To say that the handwriting was on the wall for Adena Blum to become a rabbi instead of a physician would be an understatement.
Blum, who took over the reins July 1 as the senior rabbi at Congregation Beth Chaim in the Princeton Junction section of West Windsor Township, had always enjoyed learning about Judaism.
As a student at The Lawrenceville School, Blum was active in the Jewish Students Organization. She tutored children who were preparing for their bar or bat mitzvahs, and was also enrolled in a two-year program to become certified to teach in a Reform Jewish religious school.
But at the same time, Blum – who grew up in Lawrence Township and attended the public schools through the eighth grade – wanted to become a physician. Her father worked in the pharmaceuticals industry in drug development.
“Rabbi Lauren Levy was the chair of the Religion Department at The Lawrenceville School. I liked tutoring children who were getting ready for their bar mitzvah or bat mitzvah. Rabbi Levy joked that I should take over her job,” Blum said.
One of Blum’s teachers at the school where she was studying to become a religious school teacher also pulled her over and asked whether she had considered studying to become a rabbi, she said.
“Both of them thought I should become a rabbi. I got excited about it. I was 18 years old. I don’t think I ever would have chosen this profession without that suggestion,” Blum said.
Following her passion, Blum enrolled at Brandeis University. She graduated magna cum laude with a bachelor’s degree in Near Eastern and Judaic studies, and a minor in religious studies.
Blum went on to study at the Hebrew Union College-Jewish Institute of Religion, and was ordained as a rabbi in 2014. She earned a master’s degree in Hebrew literature and religious education, and joined Congregation Beth Chaim as an assistant rabbi soon after ordination.
Looking back, Blum said she enjoyed the bat mitzvah process when she was going through it herself at Har Sinai Temple, which was originally located in Trenton and later moved to Hopewell Township.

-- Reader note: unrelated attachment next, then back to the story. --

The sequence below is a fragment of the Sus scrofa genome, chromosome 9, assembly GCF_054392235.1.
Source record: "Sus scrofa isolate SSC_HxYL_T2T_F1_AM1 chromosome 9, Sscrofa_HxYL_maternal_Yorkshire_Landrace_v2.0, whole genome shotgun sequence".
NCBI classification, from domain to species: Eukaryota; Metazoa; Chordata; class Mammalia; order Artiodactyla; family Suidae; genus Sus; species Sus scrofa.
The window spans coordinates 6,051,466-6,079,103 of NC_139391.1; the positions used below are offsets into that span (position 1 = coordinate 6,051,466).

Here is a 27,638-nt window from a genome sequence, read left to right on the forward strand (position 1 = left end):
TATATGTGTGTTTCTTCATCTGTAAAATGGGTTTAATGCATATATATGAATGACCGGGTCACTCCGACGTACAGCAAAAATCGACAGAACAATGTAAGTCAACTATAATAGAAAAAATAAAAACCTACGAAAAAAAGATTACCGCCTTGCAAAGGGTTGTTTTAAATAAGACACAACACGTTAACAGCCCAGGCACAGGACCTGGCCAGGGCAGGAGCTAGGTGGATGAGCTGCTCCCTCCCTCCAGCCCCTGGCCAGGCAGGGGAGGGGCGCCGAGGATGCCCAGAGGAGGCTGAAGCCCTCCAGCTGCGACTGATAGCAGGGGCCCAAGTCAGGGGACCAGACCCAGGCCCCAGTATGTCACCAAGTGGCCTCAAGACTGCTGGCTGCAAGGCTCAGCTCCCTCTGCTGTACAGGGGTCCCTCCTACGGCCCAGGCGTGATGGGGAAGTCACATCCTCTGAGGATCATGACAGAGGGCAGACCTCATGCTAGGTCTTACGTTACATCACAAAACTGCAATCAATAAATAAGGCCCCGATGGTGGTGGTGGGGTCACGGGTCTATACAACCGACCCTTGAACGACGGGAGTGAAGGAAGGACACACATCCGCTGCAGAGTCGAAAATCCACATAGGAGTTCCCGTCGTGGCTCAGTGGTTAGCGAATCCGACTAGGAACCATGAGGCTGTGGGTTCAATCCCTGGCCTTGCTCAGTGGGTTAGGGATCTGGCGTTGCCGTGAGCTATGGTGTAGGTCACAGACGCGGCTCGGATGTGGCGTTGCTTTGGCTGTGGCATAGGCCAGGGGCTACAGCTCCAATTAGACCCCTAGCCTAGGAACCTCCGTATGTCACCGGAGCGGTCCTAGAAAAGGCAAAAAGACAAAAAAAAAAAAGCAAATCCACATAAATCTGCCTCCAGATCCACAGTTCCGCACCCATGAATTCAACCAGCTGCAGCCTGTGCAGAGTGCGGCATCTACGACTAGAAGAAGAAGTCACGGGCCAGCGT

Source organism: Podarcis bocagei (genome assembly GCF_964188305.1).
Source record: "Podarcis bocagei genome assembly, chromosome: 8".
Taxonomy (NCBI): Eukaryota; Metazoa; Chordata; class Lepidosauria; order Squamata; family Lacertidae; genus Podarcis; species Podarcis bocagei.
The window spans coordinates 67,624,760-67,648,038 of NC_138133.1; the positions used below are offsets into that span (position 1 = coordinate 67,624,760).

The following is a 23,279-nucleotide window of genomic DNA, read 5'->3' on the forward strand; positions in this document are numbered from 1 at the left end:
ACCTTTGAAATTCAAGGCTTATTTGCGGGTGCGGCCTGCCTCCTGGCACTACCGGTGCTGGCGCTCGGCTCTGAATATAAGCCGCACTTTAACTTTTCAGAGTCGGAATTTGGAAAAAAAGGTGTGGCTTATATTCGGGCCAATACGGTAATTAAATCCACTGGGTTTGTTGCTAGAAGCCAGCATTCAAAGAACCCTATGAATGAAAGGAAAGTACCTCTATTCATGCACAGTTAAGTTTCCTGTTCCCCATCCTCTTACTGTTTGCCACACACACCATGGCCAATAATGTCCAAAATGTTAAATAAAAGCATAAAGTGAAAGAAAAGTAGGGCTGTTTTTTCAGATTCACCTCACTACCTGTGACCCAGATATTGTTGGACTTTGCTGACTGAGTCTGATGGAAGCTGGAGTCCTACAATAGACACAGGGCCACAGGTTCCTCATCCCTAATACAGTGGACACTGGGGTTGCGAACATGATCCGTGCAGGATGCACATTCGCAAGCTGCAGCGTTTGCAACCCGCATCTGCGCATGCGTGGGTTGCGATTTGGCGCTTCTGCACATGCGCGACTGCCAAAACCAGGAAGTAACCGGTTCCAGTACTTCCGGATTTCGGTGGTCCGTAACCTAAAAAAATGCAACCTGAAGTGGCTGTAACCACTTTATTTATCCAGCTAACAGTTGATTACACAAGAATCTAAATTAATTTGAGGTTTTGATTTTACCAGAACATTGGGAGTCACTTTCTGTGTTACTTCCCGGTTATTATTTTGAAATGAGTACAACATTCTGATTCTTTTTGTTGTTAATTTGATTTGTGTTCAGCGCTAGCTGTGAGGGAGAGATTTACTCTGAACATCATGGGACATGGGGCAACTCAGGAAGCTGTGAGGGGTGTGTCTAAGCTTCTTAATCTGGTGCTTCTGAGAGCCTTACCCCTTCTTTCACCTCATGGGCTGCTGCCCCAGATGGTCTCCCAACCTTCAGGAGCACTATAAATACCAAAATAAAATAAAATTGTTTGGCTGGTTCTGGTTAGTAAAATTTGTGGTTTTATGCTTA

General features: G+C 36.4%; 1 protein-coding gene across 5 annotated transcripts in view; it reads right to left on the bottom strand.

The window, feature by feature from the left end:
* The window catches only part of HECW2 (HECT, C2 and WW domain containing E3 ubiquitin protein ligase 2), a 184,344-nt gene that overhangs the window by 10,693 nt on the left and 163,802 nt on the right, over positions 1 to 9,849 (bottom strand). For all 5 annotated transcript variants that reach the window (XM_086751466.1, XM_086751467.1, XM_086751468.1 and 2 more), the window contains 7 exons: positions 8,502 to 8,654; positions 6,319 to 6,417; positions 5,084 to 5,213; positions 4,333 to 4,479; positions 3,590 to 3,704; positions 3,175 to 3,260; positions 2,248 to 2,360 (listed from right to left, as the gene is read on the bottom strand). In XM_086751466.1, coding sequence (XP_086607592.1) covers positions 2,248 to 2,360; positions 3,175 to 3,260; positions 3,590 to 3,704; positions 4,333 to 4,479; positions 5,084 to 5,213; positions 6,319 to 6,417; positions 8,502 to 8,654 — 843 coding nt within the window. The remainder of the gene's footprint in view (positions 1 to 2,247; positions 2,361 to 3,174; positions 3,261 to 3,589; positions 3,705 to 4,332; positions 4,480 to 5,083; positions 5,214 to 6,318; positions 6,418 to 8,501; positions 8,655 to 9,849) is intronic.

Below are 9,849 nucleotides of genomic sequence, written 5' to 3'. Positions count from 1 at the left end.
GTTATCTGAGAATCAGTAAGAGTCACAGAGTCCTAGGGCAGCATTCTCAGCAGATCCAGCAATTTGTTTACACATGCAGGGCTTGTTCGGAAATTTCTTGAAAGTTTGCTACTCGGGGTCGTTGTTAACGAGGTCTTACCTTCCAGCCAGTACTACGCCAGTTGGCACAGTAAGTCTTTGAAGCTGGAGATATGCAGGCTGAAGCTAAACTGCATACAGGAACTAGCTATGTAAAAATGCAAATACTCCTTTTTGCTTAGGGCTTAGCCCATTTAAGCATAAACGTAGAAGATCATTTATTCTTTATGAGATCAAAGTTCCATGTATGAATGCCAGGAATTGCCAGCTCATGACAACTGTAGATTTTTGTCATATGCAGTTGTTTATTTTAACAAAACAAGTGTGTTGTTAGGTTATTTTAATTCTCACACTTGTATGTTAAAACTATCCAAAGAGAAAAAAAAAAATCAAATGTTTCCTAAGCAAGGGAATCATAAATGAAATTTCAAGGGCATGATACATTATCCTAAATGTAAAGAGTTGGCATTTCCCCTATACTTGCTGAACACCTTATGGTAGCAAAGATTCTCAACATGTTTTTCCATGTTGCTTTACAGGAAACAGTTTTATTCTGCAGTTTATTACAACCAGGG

“I loved Hebrew. I loved learning. That may have been the handwriting on the wall,” Blum said.
Despite the apparent differences, there are more similarities between medicine and the rabbinate than meets the eye, Blum said.
“Doctors heal bodies and rabbis heal souls. I don’t think there is as big a gap between the two professions as might meet the untrained eye,” she said.
“As a rabbi, I love working with different ages, backgrounds and life experiences. As a congregation rabbi, there is some routine to the job, but the job looks different every day,” she said. “I get to be with people at the best of times and at the worst of times. They let me in and I take that trust very seriously.”
Now that she has become the senior rabbi, Blum said, she wants to ensure that Congregation Beth Chaim is a place for everyone to assemble and where everyone is included and feels valued. Every person – regardless of age, gender or status – matters, she said.
Blum will officiate at interfaith weddings under certain circumstances and conditions. She said she wants to welcome the “fellow travelers in our midst and show appreciation for their contributions to our community.”
Blum’s sensitivity to inclusion is rooted in her family’s history. Her father was raised as a Catholic and her mother was raised as a Jew.
Her father grew up as a devout Catholic, but be began to struggle with the church as a college student, Blum said. By the time he met her mother, who was Jewish and who belonged to a Reform Jewish congregation, he had become a lapsed Catholic, she said.
When her parents married, it was agreed to raise their children as Jews, Blum said. Her father wanted children to be raised with a moral and religious fabric. Her parents agreed on the need for a religious structure, which led to the decision to raise them as Jews.
“I would have big discussions with my dad about the meaning of life and the mysteries of the universe. I got the spiritual from my father – faith in God, something bigger than one’s self, and a belief in healthy religious values. He is spiritual, but not religious,” Blum said.
“From my mother, I got my commitment to the Jewish people, the holidays and Israel. It’s the cultural aspect of Judaism,” Blum said.
Congregation Beth Chaim has held discussions about being more inclusive, Blum said, and it has made progress in some areas. However, conversations are still needed in other areas, she said.
“One reason Congregation Beth Chaim looked to me (to become the senior rabbi) is that I am really committed to thinking about how to open the door in a way that we may not have done in the past,” she said.
“I feel incredibly blessed for the opportunity to serve as Congregation Beth Chaim’s senior rabbi,” Blum said.